16 Apr 2014

Shutdown a one-off - Refining NZ

7:27 am on 16 April 2014

Refining New Zealand is confident the prolonged shutdown of a key part of the refinery is just a one-off situation.

The company on Tuesday said it had extended the shutdown of its hydrocracker unit for a further 10 days because a key compressor had failed and needed to be replaced. It was the second extension of the shutdown, which began in the first week of March.

Chief executive Sjoerd Post said he was disappointed the shutdown had to be extended.

"It's an absolute one-off. It's been a very big shutdown.

"Just to give a sense of perspective, normally on site we have 500 staff. During the height of the shutdown, we had 1300 people on staff, so we had 800 people doing maintenance across quite a few of the blocks of the refinery, each of which have come back perfectly."

However, there were issues with the hydrocracker, which was unfortunate and had left staff disappointed.

"But it is what it is ... and we'll back in action very soon."

The company expected a one-off financial impact, reducing its processing fee revenue by $US10-$US15 million. It also expected to process 40.5 million barrels of oil this calendar year, down from the originally planned 41.5 million.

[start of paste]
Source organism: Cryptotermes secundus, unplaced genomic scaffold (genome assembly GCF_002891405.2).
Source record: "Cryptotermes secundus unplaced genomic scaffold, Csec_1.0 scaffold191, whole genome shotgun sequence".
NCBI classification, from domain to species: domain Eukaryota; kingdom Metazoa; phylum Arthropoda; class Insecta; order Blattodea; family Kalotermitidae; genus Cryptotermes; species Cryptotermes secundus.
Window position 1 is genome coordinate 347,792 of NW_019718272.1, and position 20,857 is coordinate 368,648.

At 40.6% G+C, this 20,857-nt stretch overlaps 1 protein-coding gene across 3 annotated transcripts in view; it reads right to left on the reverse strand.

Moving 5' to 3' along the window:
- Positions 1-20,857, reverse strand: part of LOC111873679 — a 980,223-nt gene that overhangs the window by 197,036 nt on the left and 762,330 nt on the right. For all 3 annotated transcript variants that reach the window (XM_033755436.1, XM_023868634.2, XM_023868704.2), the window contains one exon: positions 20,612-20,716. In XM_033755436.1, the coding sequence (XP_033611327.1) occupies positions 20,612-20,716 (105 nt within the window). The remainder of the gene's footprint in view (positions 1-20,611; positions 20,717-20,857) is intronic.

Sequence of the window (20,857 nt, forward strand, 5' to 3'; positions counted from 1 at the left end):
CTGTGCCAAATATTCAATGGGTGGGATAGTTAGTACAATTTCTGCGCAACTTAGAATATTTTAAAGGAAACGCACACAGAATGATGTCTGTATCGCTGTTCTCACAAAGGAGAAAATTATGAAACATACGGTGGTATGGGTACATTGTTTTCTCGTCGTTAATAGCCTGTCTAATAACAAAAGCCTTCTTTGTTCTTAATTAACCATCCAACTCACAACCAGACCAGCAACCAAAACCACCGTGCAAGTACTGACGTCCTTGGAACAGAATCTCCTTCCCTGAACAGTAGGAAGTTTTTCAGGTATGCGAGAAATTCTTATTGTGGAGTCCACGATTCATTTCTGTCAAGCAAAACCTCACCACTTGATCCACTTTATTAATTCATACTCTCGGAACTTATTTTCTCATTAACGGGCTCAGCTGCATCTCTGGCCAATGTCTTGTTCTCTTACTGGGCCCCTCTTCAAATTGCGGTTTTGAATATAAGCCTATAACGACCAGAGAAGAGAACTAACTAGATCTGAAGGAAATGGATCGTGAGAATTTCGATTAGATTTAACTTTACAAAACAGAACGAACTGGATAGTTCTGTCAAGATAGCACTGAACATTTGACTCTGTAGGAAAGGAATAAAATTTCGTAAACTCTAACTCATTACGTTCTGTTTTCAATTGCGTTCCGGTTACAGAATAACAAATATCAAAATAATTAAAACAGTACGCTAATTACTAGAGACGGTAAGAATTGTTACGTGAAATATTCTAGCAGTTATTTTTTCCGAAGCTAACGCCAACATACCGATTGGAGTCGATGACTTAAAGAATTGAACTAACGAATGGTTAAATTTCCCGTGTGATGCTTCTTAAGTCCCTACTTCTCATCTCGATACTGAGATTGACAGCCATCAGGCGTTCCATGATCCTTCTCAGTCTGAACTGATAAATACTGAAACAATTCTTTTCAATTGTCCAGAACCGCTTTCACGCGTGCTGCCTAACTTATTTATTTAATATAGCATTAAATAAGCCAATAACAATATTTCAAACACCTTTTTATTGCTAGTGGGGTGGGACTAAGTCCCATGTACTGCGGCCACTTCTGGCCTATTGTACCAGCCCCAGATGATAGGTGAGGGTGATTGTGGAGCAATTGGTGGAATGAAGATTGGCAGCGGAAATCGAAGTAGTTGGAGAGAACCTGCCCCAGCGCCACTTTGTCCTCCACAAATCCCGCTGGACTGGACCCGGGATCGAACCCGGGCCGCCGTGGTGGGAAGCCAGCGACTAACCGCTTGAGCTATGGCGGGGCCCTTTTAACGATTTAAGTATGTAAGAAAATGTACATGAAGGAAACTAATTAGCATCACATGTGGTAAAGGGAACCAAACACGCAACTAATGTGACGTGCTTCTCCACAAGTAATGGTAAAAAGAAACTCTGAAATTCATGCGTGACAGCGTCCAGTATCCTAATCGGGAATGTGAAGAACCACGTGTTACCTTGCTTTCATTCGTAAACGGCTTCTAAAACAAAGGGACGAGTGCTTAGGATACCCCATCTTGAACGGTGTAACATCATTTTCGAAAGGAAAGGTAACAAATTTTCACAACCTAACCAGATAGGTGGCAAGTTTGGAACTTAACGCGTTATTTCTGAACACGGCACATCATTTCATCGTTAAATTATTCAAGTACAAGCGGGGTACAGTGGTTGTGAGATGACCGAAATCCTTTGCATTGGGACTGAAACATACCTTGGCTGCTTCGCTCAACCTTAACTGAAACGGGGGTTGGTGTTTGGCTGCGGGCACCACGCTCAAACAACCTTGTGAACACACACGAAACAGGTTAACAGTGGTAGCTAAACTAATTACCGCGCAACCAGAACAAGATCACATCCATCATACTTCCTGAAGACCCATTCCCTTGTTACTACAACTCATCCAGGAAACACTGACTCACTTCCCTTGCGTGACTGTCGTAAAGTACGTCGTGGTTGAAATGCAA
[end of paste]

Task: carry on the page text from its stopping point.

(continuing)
Having the hydrocracker offline restricts the company's ability to upgrade lower-cost feedstock into high-value products.

Its profitability is already under pressure - it reported a $5 million annual loss for calendar 2013 because of the strength of the New Zealand dollar and excess refining capacity in the industry globally.

Forsyth Barr analyst Andrew Harvey-Green said the hydrocracker would have been out of action three weeks longer than planned.

The impact in the short term was quite material but the refinery had been good in the longer term at coming back from such outages without too many problems, he said.

"So long as this is a one-off issue and we don't see this as becoming part of a longer term issue in terms of the refinery coming back on time from its outages, then it shouldn't have too many long-term impacts," Mr Harvey-Green said.